"Cells are truly amazing, profoundly elegant biological machines – it is such a privilege and a joy to be enabled to tackle the biological mysteries that are most meaningful to human health."
I began my scientific training at the University of the Witwatersrand in Johannesburg, South Africa, followed by graduate research at the MRC Laboratory of Molecular Biology at the University of Cambridge, UK. I came to Genentech as a Postdoctoral Fellow in 2010, and then gained valuable experience as a Scientist in Genentech’s Oncology Biomarker Department. I joined the Translational Oncology department to lead my own research group in 2015.
I was drawn to Genentech because of its reputation for top-class, creative and innovative science. I choose to stay because of the unique opportunity that Genentech provides to turn that top-class science into transformational medicines for patients.
I loved and deeply value my time as Postdoctoral Fellow at Genentech – I learned a tremendous amount as part of an energized, engaged, and high functioning community. I am really looking forward to providing that same opportunity to trainee scientists who are inspired to make new discoveries around meaningful biological questions.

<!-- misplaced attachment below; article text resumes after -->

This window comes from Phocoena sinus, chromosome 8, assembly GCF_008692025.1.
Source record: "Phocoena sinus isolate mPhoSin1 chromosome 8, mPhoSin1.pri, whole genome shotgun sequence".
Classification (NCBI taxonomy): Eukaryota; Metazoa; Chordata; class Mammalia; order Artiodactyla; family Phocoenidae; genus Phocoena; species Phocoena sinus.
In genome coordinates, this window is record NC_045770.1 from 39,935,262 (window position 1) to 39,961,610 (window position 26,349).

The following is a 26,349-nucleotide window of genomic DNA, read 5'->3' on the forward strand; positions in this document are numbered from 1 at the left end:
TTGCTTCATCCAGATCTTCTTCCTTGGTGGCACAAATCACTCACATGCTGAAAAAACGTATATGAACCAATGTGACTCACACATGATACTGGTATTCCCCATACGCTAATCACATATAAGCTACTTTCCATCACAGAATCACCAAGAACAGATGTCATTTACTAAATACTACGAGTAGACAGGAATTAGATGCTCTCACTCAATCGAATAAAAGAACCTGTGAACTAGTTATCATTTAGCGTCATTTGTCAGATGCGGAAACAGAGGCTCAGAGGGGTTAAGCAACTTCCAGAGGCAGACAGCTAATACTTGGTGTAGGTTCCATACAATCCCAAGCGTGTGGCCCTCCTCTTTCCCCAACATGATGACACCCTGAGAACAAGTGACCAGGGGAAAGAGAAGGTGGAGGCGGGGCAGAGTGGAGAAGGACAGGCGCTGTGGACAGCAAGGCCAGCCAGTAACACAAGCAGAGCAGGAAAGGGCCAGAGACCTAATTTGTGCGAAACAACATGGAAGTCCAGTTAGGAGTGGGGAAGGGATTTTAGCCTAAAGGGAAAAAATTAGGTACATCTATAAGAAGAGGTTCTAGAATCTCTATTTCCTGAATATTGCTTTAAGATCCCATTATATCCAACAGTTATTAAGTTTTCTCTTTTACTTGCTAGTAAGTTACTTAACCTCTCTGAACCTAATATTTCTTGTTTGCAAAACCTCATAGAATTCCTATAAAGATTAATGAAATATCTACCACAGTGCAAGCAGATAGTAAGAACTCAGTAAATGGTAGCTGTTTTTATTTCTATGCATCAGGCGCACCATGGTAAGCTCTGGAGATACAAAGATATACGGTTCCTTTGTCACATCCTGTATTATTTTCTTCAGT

Cell Stem Cell. 2014 Feb 6;14(2):149-59.
I am deeply interested in the biology of tumors at the molecular, cellular and tissue level. More specifically, I am fascinated by how deregulation of certain signaling pathways enables communities of cells to escape from normal homeostatic control. This interest has taken my research from Wnt signaling and the intestine, to Hedgehog signaling and medulloblastoma, and more recently to Estrogen Receptor (ER) signaling and breast cancer.
ER is a well-established therapeutic target, but the detailed molecular mechanisms around how the approved therapeutics function to suppress ER transcriptional activity are not fully understood. We believe that through a deep understanding of how these therapeutics function, and what their limitations might be, we can design and develop better next generation therapies with the hope of driving better outcomes for women with ER+ breast cancer.